By the time they graduate, Smith says, nearly all Roanoke College students will have had at least one experiential learning opportunity — such as an internship, undergraduate research, service learning or study abroad. The college also has established mentoring programs through which students are paired with graduates in a field of interest. “We really want to see our students succeed,” Smith says.

Business and health and human performance majors are among the most popular at Roanoke College. These majors include athletic training, health and exercise science, sport management, and health and physical education. The college offers strong programs in biology, chemistry, biochemistry, math, physics, and applied and theoretical computer science. The college is discussing the creation of a humanities-based program that would focus on health care, Smith says.

Salem City Planner Benjamin Tripp calls Roanoke College “an integral part of downtown and of Salem overall.”

“It brings young people here who are seeking to pursue degrees from all over the world. It brings faculty and sports jobs in our area, and it also is a source [of new ideas]. Its influence on the community is pretty profound,” he says.

Tripp, a 2002 Roanoke College graduate whose wife, brother and sister-in-law also attended the school, notes that most downtown Salem businesses accept the Maroon Card — the Roanoke College student ID, which can be loaded with money. It also serves as a facilities access pass and a meal plan card.

Tripp says Roanoke College has been working closely with the city on efforts to improve the downtown area. Plans are in the works to redo the streetscape on College Avenue “so that it gives us the sort of college-community connection that we deserve,” Tripp says. Set to begin next year, work will involve replacing the sidewalks with the same type of brick used to construct Roanoke College buildings, adding parking areas and installing extra lights that will be strung over College Avenue.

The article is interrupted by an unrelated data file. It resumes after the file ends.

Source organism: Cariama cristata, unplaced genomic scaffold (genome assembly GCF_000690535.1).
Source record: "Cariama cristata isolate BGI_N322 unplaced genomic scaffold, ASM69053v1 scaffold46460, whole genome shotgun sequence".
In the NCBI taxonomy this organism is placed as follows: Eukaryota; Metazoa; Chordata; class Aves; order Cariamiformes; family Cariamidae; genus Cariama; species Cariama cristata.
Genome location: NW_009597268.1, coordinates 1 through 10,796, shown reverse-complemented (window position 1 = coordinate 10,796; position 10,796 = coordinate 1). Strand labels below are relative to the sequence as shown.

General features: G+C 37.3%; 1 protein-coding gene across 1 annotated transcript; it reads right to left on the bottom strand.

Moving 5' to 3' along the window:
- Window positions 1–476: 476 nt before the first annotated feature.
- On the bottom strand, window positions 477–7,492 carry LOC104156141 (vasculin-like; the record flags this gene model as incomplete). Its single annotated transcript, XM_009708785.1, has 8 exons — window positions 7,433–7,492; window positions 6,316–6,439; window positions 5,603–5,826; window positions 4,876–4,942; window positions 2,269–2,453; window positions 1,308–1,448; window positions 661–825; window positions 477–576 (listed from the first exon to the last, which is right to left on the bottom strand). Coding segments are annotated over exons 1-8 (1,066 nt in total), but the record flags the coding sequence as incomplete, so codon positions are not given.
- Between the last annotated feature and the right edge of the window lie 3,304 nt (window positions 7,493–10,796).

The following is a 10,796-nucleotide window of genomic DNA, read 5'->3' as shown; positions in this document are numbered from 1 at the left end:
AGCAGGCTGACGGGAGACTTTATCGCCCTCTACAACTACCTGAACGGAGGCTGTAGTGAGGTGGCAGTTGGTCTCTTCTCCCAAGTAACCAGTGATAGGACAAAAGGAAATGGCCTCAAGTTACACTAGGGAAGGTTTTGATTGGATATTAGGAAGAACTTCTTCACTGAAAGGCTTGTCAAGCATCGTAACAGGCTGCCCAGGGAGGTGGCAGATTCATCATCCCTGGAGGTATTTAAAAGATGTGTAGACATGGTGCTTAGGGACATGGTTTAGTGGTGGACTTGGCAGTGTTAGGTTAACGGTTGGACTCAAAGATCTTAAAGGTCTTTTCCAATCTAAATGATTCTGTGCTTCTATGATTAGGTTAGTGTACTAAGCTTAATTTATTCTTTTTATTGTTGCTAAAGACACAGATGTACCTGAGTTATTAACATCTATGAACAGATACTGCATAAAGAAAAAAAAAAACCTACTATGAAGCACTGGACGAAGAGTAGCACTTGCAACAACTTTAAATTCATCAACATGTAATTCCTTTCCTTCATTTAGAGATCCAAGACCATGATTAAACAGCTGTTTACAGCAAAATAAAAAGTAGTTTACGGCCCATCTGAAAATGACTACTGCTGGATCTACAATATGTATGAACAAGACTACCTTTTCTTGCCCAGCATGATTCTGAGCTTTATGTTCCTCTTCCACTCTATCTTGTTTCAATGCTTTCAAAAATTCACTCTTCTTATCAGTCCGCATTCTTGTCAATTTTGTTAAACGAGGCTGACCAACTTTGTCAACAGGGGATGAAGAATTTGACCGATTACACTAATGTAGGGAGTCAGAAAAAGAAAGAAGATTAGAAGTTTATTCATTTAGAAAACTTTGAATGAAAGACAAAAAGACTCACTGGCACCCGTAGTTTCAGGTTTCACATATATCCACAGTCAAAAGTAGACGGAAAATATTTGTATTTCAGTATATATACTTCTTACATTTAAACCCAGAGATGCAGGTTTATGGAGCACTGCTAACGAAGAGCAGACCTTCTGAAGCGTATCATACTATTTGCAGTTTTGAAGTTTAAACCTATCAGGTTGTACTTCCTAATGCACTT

“Having a college right in your downtown, I think that’s one of the reasons our downtown does as well as it does is because you have that sort of vitality of the kids walking around downtown,”  Salem City Manager Kevin Boggess says.

Boggess also touted the potential of the Cregger Center to draw people to Salem. “It’s going to create a whole new venue for the valley that doesn’t really exist in terms of the indoor competition track,” he says. The center could host NCAA tournaments and Virginia High School League events, bringing people into the city who will spend money on lodging and meals.

College spokeswoman Teresa Gereaux says Roanoke College offers many cultural events, including lecture programs, art exhibits theater productions and a performing arts series.  A program called Elderscholar, which has been in place since 1984, offers six-week courses to senior citizens. The Copenhaver Institute program offers summer workshops for pre-K-12 teachers and administrators. And, Gereaux says, students perform a great deal of community service work through partnerships between the school or certain professors and nonprofit organizations and service organizations in the Roanoke Valley.

Caroline Goode, executive director of the Salem-Roanoke County Chamber of Commerce, says Roanoke College supports every major community event sponsored by the organization. “Visitors, college employees and students are consumers to our local downtown businesses, and the college offers many educational opportunities to better the quality of life in our region.”